‘Can I have one of those iced buns?’ Alex said. Edith carried on folding for a while as if she was making up her mind.

‘OK. There’s some in the kitchen that didn’t come out right. Don’t tell your mother.’

‘Mrs Rodgers has wet hands,’ Alex said when she came back from eating her bun. ‘And she smells funny.’

Edith looked at her as if she was seeing into the future.

‘What do you want to be when you grow up?’ she said.

‘I don’t want to work in the cinema like my dad and Mrs Rodgers. I hate Mrs Rodgers,’ she said sulkily.

‘I’ll teach you to make cakes then,’ Edith said just like that, and went back to folding her skirts. Alex sat down in Mr Sabre’s armchair and watched her and felt pleased, as if something important had been decided.

‘After school every day,’ Edith said when the case was full.

‘Instead of Mrs Rodgers?’

‘Yes. Fetch your mum in and I’ll tell her.’

There was a sound of clapping and music from the new television.

‘You’re late today,’ her mother said, without taking her eyes from the screen.

‘I did his ironing for him.’

‘Again?’ she said. Alex’s father laughed. He was still wearing his chauffeur’s uniform. His fat shoulders shook. She wasn’t sure if he was laughing at the ironing or at the television. Alex shifted the book on the universe under her arm, feeling frustrated because they wouldn’t turn round and look at her.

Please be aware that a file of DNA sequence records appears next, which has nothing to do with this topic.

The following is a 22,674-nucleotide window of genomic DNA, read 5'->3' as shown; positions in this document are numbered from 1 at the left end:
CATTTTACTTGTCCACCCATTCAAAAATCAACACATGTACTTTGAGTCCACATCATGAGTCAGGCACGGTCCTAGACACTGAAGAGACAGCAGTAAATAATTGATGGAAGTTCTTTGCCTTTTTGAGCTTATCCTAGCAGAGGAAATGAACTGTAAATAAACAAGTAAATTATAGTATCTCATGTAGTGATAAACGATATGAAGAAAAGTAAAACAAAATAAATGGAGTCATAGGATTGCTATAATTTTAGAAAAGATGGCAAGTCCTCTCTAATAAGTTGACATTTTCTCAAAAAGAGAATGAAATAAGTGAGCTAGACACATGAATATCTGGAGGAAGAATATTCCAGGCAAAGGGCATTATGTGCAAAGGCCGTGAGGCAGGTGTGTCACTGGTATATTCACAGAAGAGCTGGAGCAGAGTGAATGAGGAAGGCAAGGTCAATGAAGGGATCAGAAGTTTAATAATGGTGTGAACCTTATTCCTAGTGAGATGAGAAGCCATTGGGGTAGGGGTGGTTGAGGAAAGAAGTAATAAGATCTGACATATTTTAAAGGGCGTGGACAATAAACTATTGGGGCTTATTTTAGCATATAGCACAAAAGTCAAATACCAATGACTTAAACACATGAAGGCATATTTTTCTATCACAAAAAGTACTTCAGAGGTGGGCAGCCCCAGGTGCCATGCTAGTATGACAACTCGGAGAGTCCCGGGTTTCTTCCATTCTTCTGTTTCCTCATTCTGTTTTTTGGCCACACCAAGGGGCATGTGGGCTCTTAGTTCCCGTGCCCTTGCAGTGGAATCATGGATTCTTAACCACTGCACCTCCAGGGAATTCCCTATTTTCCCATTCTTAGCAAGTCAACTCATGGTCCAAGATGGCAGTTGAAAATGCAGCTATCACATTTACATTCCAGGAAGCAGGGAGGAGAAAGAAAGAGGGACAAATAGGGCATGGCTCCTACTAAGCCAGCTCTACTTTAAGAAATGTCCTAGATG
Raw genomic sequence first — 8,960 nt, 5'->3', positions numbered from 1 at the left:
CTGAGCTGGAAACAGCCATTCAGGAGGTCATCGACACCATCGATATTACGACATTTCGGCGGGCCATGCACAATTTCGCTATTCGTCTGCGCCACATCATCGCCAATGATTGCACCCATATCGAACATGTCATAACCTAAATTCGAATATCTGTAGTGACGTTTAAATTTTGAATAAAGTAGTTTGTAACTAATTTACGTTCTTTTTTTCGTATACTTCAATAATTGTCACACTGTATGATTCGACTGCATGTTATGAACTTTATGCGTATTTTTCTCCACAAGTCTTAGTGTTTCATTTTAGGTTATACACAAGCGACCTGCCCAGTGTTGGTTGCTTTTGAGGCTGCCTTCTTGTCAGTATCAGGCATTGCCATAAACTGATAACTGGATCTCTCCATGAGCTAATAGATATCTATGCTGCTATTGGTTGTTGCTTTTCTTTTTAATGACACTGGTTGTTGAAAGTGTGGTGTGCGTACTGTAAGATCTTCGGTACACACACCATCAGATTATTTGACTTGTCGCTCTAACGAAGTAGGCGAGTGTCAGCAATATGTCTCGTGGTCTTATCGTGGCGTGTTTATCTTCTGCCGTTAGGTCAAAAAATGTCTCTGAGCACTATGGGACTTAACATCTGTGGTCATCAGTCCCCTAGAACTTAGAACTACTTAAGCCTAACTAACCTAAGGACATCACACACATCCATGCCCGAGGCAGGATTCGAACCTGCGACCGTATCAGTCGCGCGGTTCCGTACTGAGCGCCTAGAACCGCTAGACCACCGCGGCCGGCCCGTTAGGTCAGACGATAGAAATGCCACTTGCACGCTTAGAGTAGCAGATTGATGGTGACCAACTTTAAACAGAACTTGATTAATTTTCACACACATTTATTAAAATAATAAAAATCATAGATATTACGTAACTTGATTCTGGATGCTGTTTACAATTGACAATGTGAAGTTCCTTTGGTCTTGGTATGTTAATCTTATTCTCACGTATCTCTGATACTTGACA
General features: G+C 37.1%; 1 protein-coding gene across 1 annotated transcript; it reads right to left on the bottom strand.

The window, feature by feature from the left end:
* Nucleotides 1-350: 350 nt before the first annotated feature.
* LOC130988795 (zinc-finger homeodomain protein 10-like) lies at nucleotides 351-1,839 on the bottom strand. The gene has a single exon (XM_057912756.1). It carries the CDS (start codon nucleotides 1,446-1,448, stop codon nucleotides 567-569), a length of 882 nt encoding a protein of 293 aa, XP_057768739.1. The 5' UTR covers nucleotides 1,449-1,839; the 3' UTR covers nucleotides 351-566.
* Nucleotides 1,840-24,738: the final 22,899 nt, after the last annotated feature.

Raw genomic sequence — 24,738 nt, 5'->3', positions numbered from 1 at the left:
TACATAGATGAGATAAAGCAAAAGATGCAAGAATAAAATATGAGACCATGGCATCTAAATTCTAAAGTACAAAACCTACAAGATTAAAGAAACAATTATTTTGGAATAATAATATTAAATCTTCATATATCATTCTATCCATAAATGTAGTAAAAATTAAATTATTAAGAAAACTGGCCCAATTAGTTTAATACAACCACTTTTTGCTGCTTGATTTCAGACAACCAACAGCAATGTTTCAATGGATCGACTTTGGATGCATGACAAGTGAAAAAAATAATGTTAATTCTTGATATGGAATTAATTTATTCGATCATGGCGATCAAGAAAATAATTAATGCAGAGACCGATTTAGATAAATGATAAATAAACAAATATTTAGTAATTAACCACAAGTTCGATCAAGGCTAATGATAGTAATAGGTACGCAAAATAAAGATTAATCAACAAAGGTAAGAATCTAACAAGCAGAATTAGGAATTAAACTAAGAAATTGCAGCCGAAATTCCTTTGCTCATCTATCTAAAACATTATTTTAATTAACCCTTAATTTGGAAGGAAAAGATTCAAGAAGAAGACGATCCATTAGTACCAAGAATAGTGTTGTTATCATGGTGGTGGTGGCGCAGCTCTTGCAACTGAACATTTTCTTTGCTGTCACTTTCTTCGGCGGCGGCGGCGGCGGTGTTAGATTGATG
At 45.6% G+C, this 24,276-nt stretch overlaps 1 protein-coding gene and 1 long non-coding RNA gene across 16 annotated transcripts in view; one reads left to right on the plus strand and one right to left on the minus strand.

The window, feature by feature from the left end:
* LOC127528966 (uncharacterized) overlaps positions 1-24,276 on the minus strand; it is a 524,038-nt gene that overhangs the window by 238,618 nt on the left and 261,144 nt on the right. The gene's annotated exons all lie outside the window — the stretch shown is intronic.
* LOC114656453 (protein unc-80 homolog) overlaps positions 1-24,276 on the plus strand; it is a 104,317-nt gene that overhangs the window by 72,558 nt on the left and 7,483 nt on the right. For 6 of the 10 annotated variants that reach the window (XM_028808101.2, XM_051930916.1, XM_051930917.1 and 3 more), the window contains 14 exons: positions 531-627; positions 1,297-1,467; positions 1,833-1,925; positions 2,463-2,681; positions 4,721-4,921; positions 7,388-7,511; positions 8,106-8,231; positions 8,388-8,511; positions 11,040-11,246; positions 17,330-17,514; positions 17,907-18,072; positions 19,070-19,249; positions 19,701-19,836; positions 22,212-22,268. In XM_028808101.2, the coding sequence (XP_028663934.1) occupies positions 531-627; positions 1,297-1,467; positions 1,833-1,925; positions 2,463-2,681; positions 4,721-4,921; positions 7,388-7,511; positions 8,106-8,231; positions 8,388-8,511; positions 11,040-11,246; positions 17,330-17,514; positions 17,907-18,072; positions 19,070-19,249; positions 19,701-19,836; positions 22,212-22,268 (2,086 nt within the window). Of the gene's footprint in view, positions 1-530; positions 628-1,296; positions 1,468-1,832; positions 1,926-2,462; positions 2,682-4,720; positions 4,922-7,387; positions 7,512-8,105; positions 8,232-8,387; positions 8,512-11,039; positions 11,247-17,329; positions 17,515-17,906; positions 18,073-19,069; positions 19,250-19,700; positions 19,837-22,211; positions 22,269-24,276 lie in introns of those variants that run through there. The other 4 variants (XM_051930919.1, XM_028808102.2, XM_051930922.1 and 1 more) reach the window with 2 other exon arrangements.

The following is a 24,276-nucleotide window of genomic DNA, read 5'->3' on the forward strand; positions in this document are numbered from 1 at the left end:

‘He misses Edith,’ she said.

‘Six times quiz champion, that woman,’ said her father. Edith and her father had lived on the same street when they were younger. Still neither of her parents turned round. They could have been talking to someone on the TV.

‘Amazing mind. Full of facts,’ her father said. He tapped his forehead.

Alex was relieved to finally climb the stairs to her room. She lay on her bed with her book. Her posters smiled down at her from the walls: The Creature From the Black Lagoon, Michael Landon from I Was a Teenage Werewolf, and a big one of Jailhouse Rock. She closed her eyes and imagined she was Elvis in the poster then opened the book on astronomy and saw the planets zooming into space in front of her as if she had created them herself.

From The Haven Home for Delinquent Girls by Louise Tondeur (Review 2004)